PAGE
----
Property Blog and News / Renting with pets: How to secure a rental property for you and your pet

Renting with pets: How to secure a rental property for you and your pet

16 March 2023


Jamie Obertelli
Head of PR & Communications

A pet can be a treasured member of the family – but not all landlords are willing to let animal owners take on a tenancy…

Landlords reserve the right to prevent pets from their properties, but that doesn’t mean you can’t rent with a pet. They’ll often make an independent decision on a case-by-case basis, so it’s up to you to prove that you’re a reliable pet owner and will take care of the rented property.

Remember, the reason landlords aren’t keen on having pets in their property is because of the associated risks. They often fear that animals can bring lingering smells, lasting damage, and even complaints from neighbours.

However, while some landlords fear having pets can cause damage and other issues, supporters argue that it can make their property more desirable and encourage their tenants to rent for longer.

According to Landlord Law Services, referring to the Equality Act 2010, “assistance dogs, such as guide dogs for the blind, hearing dogs for deaf people, and dogs for disabled people” must be permitted by law in a property.

Landlords are also not allowed to charge a higher amount of tenancy deposit if a tenant has a pet. Up to six weeks’ rent (depending on the total annual rent) is the maximum deposit they can take.

And so, what are the rules, and what can you do to get that home with creature comforts? OnTheMarket is here to help.

Top tips for renting with pets.

1. Find houses and flats with pets allowed.

 Before you start with a tenancy you need to find a home with a landlord who allows the type of pet you have. You should mention to your letting agent about your pet, or pets, and they can help find you find some suitable options.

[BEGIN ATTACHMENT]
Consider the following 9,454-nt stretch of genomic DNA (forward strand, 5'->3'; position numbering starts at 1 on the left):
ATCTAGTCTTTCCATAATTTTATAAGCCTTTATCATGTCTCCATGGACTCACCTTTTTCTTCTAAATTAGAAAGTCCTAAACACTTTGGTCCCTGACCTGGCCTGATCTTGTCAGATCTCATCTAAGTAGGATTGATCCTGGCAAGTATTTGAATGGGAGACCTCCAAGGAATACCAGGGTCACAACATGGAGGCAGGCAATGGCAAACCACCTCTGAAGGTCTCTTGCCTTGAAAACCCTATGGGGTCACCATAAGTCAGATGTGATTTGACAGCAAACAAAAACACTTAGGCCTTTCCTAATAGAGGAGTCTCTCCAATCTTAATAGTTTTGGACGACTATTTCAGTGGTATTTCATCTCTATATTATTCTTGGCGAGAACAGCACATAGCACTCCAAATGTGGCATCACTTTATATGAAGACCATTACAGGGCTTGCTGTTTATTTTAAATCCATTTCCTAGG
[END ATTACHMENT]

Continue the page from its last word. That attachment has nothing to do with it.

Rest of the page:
You also need to find a home that is appropriate for your pet – for example, somewhere with enough space for a dog (ideally including a garden) or with cat flaps for a cat.

When searching for your next rental property via OnTheMarket, you can select the ‘pet friendly’ box, meaning any suitable listings, where the agent has included information about the property being pet friendly, will appear in your search results.

2. A letting agent can help make arrangements for your pet.

While pets such as fish, rabbits, and hamsters are generally accepted by landlords. Cats and dogs might need greater negotiation. The agent will be a key intermediary between the prospective tenant and landlord as they can advise from both sides.

3. Get a reference for your pet.

Whilst it might seem excessive in the first instance, getting a positive reference for your pet could go a long way. If you’re currently living in a rented property and the landlord has had a positive experience with your pet, they might be happy to provide a letter of recommendation.

By providing a reference for your pet, you can show that your pet is well behaved and has caused no problems at your current property.

4. Meet the landlord in person.

If your application progresses, it’s worth arranging for you and your pet to meet the landlord. This may alleviate any concerns that your landlord has about allowing your pet to live in their property.

5. Don’t try and conceal your pet from your landlord.

Before you try and pull the wool over a landlord’s eyes and smuggle in your beloved pet, pause for thought.

You should always obtain consent from your landlord before you bring your pet into the property. If you keep an unauthorised pet this could put you at risk of eviction.

6. Get the authorisation to have a pet in writing.

If your application is successful and the landlord agrees to rent to you, make your agreement official.

You should ask for your tenancy agreement to be changed to include a written agreement that the landlord is happy for your pet to live in the property.